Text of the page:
Home Family & Relationship Significant Increase in Obesity Rates Among Primary-Aged Children, Latest Statistics Show

Significant Increase in Obesity Rates Among Primary-Aged Children, Latest Statistics Show

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Obesity rates in both reception-aged and year 6 schoolchildren increased by around 4.5 percentage points between 2019–20 and 2020–21, the highest annual rise since the National Child Measurement Programme began.

The National Child Measurement Programme, England – 2020–21 report, published today by NHS Digital, found obesity prevalence among four and five-year-olds in reception classes rose from 9.9% in 2019–20 to 14.4% in 2020–21.

In 2006–07, the earliest year for which comparable data is available for this age group, obesity rates stood at 9.9%.

Among year 6 pupils, who are aged 10 and 11, obesity prevalence increased from 21.0% in 2019–20 to 25.5% in 2020–21.

The earliest comparable figures for this age group are from 2009–10, when obesity prevalence was 18.7%.

The National Child Measurement Programme (NCMP) – overseen by the Office for Health Improvement and Disparities (formerly Public Health England) and analysed and reported by NHS Digital – measures the height and weight of children in England annually and provides data on the number of children in reception and year 6 who are underweight, healthy weight, overweight, obese or severely obese.

The collection period for schools3 to measure their children for this publication would have run from September 2020 to July 2021. However, the coronavirus (COVID-19) pandemic disrupted this. At the end of March 2021, when schools had reopened after being closed to most pupils since early January, local authorities were asked to use the remainder of the academic year to collect child measurement data in a sample of schools to enable a national estimate of children’s weight status, including obesity prevalence, to be produced for 2020–21.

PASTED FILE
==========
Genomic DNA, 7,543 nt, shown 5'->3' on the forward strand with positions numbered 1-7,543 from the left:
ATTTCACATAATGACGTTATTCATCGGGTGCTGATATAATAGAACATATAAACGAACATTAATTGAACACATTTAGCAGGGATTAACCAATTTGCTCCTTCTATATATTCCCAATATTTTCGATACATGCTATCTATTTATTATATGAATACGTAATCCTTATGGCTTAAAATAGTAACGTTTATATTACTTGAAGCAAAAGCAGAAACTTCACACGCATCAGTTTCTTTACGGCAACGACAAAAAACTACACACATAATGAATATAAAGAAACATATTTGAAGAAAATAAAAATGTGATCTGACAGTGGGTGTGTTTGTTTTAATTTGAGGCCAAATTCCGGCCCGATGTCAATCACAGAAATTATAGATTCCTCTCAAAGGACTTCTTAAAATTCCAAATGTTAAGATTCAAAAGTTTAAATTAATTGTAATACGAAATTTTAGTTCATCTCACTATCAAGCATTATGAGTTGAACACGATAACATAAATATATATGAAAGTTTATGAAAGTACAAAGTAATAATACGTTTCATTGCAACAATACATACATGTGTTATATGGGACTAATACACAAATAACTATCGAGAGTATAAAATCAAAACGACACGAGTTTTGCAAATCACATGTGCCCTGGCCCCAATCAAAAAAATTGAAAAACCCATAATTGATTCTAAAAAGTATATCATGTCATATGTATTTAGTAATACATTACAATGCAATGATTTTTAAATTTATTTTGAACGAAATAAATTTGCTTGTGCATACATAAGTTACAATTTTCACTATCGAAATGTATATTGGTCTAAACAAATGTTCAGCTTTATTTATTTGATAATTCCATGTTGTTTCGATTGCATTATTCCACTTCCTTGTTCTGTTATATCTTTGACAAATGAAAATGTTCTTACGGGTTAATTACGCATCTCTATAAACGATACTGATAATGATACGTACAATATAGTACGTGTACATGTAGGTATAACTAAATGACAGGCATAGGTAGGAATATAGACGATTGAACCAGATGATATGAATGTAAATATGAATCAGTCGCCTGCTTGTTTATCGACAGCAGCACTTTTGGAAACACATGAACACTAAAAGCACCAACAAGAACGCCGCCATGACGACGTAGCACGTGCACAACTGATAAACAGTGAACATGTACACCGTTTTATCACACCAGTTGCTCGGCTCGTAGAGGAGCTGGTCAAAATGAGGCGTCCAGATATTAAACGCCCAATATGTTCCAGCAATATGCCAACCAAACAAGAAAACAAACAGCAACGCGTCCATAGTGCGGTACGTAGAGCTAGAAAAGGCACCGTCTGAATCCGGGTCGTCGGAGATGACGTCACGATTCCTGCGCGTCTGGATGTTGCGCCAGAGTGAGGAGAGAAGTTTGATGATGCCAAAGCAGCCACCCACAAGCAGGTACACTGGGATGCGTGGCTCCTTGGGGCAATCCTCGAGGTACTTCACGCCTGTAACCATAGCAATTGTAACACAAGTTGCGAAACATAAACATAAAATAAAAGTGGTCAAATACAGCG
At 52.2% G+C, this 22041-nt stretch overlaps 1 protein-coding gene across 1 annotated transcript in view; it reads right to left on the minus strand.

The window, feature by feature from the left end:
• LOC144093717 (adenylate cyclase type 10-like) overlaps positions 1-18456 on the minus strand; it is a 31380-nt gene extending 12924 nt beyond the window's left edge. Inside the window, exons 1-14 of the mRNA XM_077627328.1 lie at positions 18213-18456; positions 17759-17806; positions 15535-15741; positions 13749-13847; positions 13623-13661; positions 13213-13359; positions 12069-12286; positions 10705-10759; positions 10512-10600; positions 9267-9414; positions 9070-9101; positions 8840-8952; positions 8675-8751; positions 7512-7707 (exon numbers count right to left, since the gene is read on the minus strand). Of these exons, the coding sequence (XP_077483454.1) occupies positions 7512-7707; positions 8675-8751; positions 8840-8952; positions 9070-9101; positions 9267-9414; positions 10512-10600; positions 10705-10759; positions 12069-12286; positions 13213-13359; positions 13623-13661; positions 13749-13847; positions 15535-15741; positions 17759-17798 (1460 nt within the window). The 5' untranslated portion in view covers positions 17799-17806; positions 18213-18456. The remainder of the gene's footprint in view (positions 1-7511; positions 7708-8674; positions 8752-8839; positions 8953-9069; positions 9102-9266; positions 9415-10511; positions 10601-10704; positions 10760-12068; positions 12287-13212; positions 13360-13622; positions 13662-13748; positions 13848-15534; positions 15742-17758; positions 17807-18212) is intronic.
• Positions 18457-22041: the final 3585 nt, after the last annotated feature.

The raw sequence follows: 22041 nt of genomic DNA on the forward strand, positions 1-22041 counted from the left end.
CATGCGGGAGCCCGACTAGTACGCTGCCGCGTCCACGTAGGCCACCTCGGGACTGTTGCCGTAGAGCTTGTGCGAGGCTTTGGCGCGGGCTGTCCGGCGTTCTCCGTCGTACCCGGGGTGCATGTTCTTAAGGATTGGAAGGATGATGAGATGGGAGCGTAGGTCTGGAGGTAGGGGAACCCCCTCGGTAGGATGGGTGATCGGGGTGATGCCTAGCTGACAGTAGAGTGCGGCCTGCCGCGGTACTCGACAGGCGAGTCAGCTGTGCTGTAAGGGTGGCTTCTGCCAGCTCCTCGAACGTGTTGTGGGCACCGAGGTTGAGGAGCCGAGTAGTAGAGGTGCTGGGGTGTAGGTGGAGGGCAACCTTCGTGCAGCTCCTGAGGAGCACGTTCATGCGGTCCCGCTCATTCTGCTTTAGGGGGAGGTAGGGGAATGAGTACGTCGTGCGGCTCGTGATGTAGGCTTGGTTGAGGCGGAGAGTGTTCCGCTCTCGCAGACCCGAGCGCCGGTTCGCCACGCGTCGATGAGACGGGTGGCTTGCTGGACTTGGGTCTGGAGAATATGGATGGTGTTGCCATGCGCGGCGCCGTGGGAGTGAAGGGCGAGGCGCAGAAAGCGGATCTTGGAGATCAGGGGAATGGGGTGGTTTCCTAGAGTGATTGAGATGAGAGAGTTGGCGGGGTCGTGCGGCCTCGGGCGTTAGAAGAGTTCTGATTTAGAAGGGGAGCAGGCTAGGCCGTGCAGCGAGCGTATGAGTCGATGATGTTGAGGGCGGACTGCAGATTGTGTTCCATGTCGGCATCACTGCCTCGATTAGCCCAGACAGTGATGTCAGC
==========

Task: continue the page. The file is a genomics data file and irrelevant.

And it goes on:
The volume of data collected across the country was much lower than usual4 and consequently this publication focuses on national level results5. National figures in this report are broadly comparable to earlier years because statistical weighting has been applied to the data to ensure the sample is reflective of the population in previous years.

The proportion of children who were a healthy weight dropped between 2020–21 and 2019–20 – among reception children it fell to 71.3% from 76.1% and among year 6 pupils it fell to 57.8% from 63.4%.

The report also shows that in 2020–21:

  • Obesity prevalence among children living in the most deprived areas was more than double that of those living in the least deprived areas. In reception-aged children, 20.3% in the most deprived areas were obese compared to 7.8% in the least deprived. In year 6 schoolchildren, the proportion who were obese ranged from 33.8% among those living in the most deprived areas to 14.3% in the least deprived.
  • The proportion of all children who were either overweight or obese was 27.7% in reception and 40.9% in year 6.
  • In both age groups, obesity prevalence was higher for boys than for girls. For reception-age children, 14.8% of boys were obese compared to 14.1% of girls. Among year 6 pupils, 29.2% of boys were obese compared to 21.7% of girls.
  • The proportion of underweight children was higher in year 6 (1.2%) than in reception (0.9%). There was little change in this year-on-year.

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